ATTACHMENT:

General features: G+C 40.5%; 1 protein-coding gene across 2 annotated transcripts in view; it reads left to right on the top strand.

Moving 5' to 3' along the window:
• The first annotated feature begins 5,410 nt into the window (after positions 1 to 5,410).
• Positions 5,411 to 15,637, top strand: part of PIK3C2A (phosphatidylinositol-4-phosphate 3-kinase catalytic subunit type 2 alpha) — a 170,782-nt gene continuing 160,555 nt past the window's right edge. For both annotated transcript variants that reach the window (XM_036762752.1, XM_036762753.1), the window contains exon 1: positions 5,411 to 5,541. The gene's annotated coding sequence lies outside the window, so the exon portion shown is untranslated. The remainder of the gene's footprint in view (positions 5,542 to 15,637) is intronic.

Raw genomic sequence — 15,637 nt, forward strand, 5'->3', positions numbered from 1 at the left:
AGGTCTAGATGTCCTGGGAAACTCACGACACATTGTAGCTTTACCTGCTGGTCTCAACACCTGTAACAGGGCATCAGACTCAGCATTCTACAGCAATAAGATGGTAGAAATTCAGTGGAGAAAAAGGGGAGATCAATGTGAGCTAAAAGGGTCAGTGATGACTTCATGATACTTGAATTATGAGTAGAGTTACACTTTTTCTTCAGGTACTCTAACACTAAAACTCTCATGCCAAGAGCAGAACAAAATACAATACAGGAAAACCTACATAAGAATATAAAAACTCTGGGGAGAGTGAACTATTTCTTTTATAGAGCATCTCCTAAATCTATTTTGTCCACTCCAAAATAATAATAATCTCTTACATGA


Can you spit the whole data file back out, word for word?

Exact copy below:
General features: G+C 40.5%; 1 protein-coding gene across 2 annotated transcripts in view; it reads left to right on the top strand.

Moving 5' to 3' along the window:
• The first annotated feature begins 5,410 nt into the window (after positions 1 to 5,410).
• Positions 5,411 to 15,637, top strand: part of PIK3C2A (phosphatidylinositol-4-phosphate 3-kinase catalytic subunit type 2 alpha) — a 170,782-nt gene continuing 160,555 nt past the window's right edge. For both annotated transcript variants that reach the window (XM_036762752.1, XM_036762753.1), the window contains exon 1: positions 5,411 to 5,541. The gene's annotated coding sequence lies outside the window, so the exon portion shown is untranslated. The remainder of the gene's footprint in view (positions 5,542 to 15,637) is intronic.

Raw genomic sequence — 15,637 nt, forward strand, 5'->3', positions numbered from 1 at the left:
AGGTCTAGATGTCCTGGGAAACTCACGACACATTGTAGCTTTACCTGCTGGTCTCAACACCTGTAACAGGGCATCAGACTCAGCATTCTACAGCAATAAGATGGTAGAAATTCAGTGGAGAAAAAGGGGAGATCAATGTGAGCTAAAAGGGTCAGTGATGACTTCATGATACTTGAATTATGAGTAGAGTTACACTTTTTCTTCAGGTACTCTAACACTAAAACTCTCATGCCAAGAGCAGAACAAAATACAATACAGGAAAACCTACATAAGAATATAAAAACTCTGGGGAGAGTGAACTATTTCTTTTATAGAGCATCTCCTAAATCTATTTTGTCCACTCCAAAATAATAATAATCTCTTACATGA